The best mandarin garnet color is pure, rich orange with high saturation and even coloring throughout. The presence of iron (sometimes from andradite) lends brown tones, which decrease value.
The best mandarin garnets are faceted, with virtually any shape possible. A great cut maximizes the crystal’s bright color, brilliance, and dispersion — often an oval cut with brilliant or step facets.
Lower-quality material may be cut into cabochons. Mandarin garnet can also be carved.
Possible inclusions in mandarin garnets include:
Clear quartz grains
Colorless tirodite fibers
Black ilmenite, hematite, and senaite in anhedral shapes or tiny spots
Round and angular crystals
The fewer visible inclusions, the higher the value.
Faceted mandarin garnets over 5 carats are rare and over 10 carats are extremely rare. One exceptionally large mandarin garnet is a faceted 39.35-carat gem displayed at the Houston Museum of Natural Science.
Smaller mandarin garnet gems can be fairly inexpensive, but even a 1-carat mandarin garnet may be significantly pricier than a 0.5-carat option.
Spessartites, like other garnets, usually form inside aluminum-rich sedimentary rocks undergoing metamorphism. The process often happens at convergent tectonic plates and involves heat and pressure changing the composition of minerals inside, creating new minerals like garnet.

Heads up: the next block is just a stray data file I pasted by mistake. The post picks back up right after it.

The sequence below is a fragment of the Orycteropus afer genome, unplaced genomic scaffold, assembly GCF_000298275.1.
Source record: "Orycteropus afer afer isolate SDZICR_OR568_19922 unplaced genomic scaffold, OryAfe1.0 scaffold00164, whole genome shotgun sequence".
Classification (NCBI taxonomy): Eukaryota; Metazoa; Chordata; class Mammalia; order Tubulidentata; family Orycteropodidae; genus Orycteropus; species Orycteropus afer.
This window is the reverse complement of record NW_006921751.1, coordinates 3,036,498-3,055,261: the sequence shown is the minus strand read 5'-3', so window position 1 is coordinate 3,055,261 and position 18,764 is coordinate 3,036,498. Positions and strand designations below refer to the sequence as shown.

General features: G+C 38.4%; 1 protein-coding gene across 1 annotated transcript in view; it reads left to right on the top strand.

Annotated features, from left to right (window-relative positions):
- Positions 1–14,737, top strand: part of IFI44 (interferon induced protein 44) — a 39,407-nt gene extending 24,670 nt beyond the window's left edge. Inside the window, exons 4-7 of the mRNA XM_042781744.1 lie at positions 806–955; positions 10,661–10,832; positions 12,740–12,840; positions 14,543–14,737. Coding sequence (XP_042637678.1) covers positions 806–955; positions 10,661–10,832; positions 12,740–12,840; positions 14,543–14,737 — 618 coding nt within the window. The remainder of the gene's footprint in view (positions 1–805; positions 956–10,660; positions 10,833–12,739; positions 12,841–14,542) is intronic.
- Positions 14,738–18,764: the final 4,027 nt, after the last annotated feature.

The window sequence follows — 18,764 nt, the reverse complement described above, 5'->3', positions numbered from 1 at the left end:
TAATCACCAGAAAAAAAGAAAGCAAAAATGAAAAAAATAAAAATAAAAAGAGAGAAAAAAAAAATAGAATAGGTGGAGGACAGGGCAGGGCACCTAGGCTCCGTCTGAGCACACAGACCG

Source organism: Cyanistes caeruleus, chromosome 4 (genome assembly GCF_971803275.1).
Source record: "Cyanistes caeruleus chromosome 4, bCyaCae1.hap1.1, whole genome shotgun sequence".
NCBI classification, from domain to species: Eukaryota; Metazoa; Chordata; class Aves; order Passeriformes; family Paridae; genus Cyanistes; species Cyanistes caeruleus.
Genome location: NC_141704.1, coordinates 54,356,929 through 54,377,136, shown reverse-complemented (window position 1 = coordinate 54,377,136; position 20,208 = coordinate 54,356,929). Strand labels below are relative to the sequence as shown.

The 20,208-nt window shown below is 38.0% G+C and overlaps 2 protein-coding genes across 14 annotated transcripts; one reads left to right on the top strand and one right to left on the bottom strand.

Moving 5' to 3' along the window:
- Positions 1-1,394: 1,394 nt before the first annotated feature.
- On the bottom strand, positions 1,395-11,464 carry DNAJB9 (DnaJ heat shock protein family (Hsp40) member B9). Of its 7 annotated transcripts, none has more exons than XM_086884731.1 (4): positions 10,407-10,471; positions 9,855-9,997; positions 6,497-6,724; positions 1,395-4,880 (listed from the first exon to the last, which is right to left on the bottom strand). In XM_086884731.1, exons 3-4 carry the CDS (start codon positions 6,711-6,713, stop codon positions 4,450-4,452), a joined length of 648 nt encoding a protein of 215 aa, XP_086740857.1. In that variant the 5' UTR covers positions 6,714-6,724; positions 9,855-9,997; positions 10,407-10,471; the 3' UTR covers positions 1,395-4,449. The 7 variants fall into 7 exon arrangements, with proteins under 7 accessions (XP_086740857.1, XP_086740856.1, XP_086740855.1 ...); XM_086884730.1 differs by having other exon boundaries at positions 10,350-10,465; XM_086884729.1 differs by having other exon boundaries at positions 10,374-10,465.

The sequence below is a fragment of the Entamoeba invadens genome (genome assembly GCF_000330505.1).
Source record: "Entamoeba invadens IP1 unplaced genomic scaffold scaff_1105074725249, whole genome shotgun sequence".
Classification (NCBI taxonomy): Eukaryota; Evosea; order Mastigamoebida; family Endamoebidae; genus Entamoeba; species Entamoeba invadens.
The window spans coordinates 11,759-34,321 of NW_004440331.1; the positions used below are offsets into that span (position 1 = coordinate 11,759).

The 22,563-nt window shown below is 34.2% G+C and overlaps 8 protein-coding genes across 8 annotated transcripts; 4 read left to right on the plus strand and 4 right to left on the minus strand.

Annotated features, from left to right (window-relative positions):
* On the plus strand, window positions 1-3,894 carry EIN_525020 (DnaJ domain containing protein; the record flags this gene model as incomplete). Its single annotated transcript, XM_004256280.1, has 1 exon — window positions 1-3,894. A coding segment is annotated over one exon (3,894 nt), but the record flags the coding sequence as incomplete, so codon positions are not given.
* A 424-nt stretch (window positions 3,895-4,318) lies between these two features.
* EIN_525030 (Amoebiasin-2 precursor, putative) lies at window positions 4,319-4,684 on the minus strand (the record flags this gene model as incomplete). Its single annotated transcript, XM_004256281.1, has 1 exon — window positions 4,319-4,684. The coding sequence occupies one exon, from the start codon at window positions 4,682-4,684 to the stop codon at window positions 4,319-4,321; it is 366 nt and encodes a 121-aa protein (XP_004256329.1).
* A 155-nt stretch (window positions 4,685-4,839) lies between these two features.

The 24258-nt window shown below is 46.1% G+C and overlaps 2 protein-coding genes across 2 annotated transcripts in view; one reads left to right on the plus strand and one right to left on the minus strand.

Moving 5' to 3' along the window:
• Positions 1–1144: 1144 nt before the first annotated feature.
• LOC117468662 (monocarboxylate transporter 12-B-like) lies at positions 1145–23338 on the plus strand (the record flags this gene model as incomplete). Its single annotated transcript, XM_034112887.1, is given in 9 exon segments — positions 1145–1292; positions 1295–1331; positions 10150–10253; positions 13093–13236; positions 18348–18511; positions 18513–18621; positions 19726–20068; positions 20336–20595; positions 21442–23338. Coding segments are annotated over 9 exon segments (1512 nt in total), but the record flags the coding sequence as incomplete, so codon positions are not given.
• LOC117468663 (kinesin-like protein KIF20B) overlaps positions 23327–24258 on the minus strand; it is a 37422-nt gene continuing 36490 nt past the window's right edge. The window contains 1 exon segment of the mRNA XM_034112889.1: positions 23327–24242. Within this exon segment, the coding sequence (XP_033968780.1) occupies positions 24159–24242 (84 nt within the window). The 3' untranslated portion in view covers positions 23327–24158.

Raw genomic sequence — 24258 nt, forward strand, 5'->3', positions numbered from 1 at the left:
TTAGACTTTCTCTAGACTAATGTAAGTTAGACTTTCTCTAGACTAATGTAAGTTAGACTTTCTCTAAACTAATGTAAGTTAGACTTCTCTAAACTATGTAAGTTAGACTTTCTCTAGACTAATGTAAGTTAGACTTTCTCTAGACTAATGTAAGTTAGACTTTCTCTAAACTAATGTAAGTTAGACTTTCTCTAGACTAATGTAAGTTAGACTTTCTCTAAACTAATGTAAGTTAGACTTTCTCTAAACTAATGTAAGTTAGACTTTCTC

Mandarin garnet is found in schist or gneiss rocks, like the magnesium-rich gneisses in Namibia.
Currently, the only known sources of mandarin garnet are Namibia (though the mine is currently closed), Tanzania, and Nigeria.
Some spessartites from Madagascar and California, USA, have a similarly pure orange color, though.
How much is a mandarin garnet stone worth? Mandarin garnet prices range from as little as $2.50 per carat to as high as $1,200 per carat.
High-quality, faceted mandarin garnets (eye-clean, pure orange color) are usually around $300 per carat. Overall, faceted mandarin garnets generally range from $200 to $1,200 per carat.
Exceptional, huge (10+ carats) faceted mandarin garnet price per carat can be $850 to nearly $2,800 per carat.
Mandarin garnet cabochons start around $4 and can reach over $6,000 when huge (35+ carats). Most are around $5 to $20.
If these are out of your price range, more affordable orange garnets to consider are hessonite (typically darker or browner) and Malaya garnets (more pinkish and varied).
You can clean mandarin garnets with mild soap, warm water, and a soft toothbrush.
Keep it away from steamers, acids, or heat. Store separately from other gems.
You don’t have to speak Mandarin to appreciate the beauty and charm of mandarin garnets. With bright sparkle, positivity, and a stunningly natural orange hue, what’s not to love?